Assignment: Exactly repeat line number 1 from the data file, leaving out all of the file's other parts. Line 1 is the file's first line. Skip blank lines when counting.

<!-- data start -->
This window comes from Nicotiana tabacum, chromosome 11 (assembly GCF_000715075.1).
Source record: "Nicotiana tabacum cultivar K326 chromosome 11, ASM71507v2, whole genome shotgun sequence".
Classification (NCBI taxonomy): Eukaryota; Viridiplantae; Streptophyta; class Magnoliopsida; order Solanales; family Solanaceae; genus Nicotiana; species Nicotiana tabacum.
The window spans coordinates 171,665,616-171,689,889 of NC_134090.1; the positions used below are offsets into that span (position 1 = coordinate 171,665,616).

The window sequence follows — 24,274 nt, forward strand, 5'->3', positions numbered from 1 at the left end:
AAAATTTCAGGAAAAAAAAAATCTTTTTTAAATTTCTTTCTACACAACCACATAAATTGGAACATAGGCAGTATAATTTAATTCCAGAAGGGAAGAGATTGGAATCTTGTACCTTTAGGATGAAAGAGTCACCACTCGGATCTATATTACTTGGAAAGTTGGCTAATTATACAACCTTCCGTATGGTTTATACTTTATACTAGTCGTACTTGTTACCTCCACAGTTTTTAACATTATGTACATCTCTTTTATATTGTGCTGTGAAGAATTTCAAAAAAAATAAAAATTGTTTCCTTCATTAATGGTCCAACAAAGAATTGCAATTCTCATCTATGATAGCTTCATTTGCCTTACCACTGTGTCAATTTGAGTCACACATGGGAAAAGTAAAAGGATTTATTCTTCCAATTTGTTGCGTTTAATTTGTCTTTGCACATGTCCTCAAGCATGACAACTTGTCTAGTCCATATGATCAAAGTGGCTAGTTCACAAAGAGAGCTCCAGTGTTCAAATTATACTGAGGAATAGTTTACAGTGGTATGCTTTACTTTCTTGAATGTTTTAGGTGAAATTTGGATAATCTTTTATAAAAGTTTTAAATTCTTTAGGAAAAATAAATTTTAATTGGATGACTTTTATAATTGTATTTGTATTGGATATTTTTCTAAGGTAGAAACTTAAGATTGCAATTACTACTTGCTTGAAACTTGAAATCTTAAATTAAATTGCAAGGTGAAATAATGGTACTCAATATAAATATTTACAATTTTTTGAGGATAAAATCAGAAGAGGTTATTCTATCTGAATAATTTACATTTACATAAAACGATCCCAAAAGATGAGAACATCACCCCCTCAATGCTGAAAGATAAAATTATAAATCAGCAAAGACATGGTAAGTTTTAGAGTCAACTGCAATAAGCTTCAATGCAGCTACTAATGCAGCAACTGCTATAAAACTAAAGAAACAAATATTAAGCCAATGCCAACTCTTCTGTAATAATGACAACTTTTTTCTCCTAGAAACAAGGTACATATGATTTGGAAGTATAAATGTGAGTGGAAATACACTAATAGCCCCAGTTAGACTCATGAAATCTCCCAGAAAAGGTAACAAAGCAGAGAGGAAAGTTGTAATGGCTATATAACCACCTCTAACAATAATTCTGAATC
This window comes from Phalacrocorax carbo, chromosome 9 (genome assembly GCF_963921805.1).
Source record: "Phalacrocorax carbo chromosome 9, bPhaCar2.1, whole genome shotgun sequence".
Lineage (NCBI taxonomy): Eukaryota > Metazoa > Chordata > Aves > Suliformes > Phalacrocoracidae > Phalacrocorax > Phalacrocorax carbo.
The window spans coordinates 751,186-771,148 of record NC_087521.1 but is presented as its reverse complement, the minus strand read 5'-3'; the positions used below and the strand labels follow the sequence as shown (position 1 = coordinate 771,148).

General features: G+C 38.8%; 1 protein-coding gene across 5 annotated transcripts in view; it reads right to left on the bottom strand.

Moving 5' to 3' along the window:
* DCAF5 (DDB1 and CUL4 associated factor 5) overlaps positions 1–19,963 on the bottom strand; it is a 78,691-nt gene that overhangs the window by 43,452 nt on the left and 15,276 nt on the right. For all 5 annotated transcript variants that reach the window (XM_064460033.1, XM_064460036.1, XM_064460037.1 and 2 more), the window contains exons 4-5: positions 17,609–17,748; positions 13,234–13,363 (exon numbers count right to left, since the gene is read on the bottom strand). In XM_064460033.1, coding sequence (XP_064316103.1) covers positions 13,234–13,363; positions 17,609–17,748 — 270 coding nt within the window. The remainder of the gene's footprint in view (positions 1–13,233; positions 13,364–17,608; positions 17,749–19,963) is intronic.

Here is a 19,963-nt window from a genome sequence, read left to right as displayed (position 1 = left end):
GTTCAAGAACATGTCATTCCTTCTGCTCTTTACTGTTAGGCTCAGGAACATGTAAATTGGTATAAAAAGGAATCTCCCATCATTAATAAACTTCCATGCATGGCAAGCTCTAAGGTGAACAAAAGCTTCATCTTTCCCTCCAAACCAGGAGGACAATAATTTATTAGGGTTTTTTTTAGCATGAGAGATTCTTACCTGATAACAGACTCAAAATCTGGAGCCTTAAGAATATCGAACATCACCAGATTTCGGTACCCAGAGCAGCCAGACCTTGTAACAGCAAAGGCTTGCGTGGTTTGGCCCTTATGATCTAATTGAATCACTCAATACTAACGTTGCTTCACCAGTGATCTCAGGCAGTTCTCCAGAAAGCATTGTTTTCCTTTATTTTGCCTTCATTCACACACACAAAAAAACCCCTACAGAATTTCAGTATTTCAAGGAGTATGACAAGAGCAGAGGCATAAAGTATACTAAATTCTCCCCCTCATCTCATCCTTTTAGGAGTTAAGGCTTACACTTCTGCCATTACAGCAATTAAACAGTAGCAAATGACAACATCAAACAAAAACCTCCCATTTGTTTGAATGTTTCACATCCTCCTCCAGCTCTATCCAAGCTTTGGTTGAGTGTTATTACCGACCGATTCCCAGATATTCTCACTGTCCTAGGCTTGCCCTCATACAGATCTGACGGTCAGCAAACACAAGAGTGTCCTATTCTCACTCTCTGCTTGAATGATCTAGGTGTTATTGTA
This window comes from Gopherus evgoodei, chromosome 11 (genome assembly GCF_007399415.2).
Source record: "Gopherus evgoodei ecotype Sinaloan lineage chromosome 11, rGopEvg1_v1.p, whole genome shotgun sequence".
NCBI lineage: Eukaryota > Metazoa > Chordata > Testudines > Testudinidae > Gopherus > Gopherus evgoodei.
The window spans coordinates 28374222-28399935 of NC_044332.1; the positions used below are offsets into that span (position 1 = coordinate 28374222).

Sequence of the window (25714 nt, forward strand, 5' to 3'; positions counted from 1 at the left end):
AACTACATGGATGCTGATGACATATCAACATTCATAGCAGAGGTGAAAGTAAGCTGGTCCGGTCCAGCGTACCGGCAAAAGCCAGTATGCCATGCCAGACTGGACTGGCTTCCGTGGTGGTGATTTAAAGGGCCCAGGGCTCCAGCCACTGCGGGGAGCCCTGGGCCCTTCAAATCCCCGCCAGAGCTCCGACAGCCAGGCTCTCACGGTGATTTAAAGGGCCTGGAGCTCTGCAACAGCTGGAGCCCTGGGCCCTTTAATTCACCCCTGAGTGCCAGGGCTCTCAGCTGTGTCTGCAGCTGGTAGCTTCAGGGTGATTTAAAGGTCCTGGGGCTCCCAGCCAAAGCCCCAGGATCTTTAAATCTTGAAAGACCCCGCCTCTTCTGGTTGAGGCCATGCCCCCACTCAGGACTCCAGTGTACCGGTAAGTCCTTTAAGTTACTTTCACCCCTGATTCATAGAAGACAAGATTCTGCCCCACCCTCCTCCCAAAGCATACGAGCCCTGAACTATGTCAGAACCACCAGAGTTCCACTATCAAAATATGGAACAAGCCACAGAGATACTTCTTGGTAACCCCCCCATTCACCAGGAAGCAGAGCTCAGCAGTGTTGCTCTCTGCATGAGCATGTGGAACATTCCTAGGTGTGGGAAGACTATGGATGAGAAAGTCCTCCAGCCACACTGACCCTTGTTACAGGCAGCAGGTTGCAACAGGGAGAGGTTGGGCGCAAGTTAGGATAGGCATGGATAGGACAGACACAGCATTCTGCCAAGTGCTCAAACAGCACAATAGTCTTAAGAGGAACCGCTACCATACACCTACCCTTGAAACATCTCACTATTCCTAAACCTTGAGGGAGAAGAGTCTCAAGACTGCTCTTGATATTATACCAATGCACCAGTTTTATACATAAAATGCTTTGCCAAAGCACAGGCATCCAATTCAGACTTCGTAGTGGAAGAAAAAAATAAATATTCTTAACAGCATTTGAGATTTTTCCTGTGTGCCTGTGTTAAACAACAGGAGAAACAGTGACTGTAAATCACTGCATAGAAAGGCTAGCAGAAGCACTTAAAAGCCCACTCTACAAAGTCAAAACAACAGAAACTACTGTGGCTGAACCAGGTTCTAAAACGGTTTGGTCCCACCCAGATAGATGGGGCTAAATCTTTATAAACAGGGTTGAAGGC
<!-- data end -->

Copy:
This window comes from Nicotiana tabacum, chromosome 11 (assembly GCF_000715075.1).